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Asian bank selloff resumes with Credit Suisse as fresh trigger

Bloomberg
Bloomberg • 3 min read
Asian bank selloff resumes with Credit Suisse as fresh trigger
Investors are on tenterhooks as Credit Suisse’s troubles add to concerns about stress in the global banking system. Photo: Bloomberg
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Asian bank stocks slid, resuming a selloff as worries over the health of Credit Suisse Group AG compounded concerns sparked by the sudden collapse of Silicon Valley Bank.

The MSCI Asia Pacific Financials Index slid as much as 1.9%, headed for its fourth loss in five sessions. Japanese megabanks were again among the biggest drags, though Mitsubishi UFJ Financial Group Inc. and Sumitomo Mitsui Financial Group Inc. pared early losses of more than 6% after Credit Suisse said it secured funding support from the Swiss National Bank.

Investors are on tenterhooks as Credit Suisse’s troubles add to concerns about stress in the global banking system, which were sparked by the sudden collapse of three US institutions. Credit Suisse’s shares plunged by a record 24% Wednesday as Saudi National Bank, which became its biggest shareholder late last year, ruled out adding to its stake.

The slide in Credit Suisse’s stock “sparked a crisis of confidence that reverberated globally,” Mark Chadwick, an analyst, wrote in a note on Smartkarma. “Confidence is a crucial factor in the financial system, and this recent development shows how easily it can be shaken.”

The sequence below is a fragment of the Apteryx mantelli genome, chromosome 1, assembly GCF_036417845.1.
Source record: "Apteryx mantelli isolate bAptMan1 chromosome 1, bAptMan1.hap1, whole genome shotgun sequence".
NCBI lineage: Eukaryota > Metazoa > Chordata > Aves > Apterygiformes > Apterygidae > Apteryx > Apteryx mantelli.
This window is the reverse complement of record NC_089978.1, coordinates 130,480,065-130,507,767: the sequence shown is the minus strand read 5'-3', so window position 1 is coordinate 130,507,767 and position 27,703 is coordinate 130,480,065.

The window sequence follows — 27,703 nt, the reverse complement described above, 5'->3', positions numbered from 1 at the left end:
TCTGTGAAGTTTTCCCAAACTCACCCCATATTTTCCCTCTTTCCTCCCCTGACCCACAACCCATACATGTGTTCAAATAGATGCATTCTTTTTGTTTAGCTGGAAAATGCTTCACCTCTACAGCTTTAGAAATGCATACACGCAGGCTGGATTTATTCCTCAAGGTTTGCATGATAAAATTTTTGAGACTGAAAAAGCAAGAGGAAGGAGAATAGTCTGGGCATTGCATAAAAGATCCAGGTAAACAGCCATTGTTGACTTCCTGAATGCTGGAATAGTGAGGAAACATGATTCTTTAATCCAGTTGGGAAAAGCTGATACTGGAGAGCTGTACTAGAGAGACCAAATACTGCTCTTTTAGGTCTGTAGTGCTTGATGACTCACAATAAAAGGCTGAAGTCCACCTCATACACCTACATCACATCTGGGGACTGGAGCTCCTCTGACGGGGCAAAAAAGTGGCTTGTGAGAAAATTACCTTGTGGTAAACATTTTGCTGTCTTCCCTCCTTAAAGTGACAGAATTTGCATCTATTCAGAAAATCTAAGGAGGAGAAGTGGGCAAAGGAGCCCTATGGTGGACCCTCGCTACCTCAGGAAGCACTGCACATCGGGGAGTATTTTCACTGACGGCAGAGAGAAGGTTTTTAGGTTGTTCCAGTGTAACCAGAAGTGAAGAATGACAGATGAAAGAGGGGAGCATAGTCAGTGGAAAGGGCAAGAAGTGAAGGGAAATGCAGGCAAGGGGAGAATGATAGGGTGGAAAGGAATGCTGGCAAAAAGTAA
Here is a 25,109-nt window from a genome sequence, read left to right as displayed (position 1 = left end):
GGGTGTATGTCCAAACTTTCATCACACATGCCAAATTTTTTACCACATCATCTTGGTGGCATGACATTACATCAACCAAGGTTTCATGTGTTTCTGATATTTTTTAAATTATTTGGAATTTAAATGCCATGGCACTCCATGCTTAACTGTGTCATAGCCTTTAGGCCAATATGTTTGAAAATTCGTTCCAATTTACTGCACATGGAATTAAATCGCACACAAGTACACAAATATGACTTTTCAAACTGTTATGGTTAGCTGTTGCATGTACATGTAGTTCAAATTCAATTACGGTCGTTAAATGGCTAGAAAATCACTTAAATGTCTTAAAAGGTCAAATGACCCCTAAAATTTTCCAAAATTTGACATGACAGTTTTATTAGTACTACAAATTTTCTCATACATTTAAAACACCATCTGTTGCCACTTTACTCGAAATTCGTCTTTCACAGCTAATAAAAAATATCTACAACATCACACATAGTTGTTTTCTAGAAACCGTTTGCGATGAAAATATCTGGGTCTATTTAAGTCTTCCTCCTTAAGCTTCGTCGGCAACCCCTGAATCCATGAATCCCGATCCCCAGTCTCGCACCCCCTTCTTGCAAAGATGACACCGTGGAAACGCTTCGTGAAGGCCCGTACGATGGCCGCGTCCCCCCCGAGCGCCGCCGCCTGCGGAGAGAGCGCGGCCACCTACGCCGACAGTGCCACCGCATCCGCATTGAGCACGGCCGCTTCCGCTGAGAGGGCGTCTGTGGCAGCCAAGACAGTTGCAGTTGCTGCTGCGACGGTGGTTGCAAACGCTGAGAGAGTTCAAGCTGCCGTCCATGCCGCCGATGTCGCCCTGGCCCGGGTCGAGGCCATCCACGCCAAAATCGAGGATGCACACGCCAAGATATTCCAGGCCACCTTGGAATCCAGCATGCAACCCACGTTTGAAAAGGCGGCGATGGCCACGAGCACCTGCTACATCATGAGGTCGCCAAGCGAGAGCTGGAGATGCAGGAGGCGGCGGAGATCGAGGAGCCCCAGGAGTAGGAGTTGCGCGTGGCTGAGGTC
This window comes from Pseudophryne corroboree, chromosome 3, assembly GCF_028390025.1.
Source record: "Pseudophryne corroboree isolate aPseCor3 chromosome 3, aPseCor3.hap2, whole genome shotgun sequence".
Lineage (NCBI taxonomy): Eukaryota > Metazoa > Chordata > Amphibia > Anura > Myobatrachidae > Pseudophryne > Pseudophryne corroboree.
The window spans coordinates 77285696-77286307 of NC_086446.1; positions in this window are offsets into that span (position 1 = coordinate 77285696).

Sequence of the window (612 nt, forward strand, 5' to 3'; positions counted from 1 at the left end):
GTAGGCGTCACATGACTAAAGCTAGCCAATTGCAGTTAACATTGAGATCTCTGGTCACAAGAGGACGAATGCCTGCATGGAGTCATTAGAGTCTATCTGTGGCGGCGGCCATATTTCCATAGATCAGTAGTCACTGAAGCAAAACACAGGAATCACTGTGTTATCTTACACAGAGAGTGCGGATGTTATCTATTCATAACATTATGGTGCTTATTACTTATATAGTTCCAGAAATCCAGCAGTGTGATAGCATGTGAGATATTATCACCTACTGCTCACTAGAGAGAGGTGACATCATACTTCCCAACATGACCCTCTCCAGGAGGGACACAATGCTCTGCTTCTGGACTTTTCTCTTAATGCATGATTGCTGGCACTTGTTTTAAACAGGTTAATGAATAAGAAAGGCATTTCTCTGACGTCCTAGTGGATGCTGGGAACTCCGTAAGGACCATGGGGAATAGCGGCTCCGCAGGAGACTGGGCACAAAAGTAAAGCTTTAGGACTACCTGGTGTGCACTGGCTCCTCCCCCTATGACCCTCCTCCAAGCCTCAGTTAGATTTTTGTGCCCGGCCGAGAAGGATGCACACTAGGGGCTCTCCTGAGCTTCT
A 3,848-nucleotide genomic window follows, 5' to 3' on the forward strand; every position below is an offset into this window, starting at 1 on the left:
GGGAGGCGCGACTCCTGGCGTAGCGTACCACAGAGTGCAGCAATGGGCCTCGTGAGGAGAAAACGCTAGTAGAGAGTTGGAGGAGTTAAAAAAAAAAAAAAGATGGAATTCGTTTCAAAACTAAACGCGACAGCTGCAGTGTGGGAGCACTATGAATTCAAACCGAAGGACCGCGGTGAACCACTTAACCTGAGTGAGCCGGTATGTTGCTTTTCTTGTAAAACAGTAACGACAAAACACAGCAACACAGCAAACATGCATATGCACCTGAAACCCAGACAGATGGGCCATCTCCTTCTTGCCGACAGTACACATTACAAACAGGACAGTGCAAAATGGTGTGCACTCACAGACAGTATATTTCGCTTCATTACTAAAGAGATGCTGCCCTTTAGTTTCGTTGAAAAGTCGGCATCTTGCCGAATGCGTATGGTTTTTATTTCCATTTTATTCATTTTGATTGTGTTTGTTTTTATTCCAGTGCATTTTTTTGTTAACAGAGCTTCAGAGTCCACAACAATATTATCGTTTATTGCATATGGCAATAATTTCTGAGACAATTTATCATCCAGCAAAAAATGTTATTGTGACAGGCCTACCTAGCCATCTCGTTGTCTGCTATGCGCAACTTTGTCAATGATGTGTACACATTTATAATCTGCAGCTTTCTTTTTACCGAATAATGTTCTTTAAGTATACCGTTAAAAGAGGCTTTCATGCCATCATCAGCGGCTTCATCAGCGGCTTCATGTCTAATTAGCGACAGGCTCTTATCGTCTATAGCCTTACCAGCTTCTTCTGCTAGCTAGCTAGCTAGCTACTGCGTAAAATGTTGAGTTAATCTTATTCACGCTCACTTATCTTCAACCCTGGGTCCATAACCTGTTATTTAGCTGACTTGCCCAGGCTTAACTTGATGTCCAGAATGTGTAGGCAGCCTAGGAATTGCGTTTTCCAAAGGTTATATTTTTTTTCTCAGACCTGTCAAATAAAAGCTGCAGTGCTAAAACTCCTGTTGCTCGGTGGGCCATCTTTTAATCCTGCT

Credit Suisse’s American depositary receipts rebounded in extended US trading, however, after Switzerland’s central bank and financial regulator said the bank will receive a liquidity backstop if needed.

See also: MAS fines Credit Suisse $3.9 mil for misconduct by its relationship managers

The Swiss lender quickly followed this up early Thursday in Asia to say it will borrow as much as 50 billion francs (US$54 billion or $72.96 billion) from a SNB liquidity facility as it offers to repurchase debt. Still, concerns of spreading bank risk rippled through Asia.

Concerns about the health of the global financial system will also likely test the Federal Reserve’s resolve to raise rates further to get inflation under control.

“We were hoping that the storm had passed but this issue has added to more concerns regarding the global banking system, although CS is yet another isolated issue,” said Amir Anvarzadeh, a strategist at Asymmetric Advisors. A quarter-point US rate increase “still looks likely, as any halt in rate hikes would signal that the Fed is panicking.”

See also: Credit Suisse's Singapore private bankers moving to UBS offices

Asia Concern

Among other financial stocks, insurer AIA Group Ltd. slid as much as 5.8% in Hong Kong on Thursday, Hana Financial Group Inc. was down 3.8% in Seoul and ANZ Group Holdings Ltd. dropped 2.6% in Sydney.

Japanese banks feature prominently among the highest unrealized loss-to-equity ratios in the region, according to data compiled by Bloomberg on about 130 Asia Pacific lenders with more than $5 billion in assets. Jimoto Holdings Inc., Tsukuba Bank Ltd. and Fukushima Bank Ltd. are among those with unrealized loss-to-equity ratios of at least 9%. The three stocks are each down more than 10% this week.

Still, direct risks in Asia are seen as limited by many market watchers.

“There are no particular institutions like Credit Suisse that the market is concerned about in Asia, but an outlook of lower interest rates is negative for Japanese bank shares, and issues with USD liquidity always affect Korea,” said Michael Makdad, senior analyst at Morningstar.

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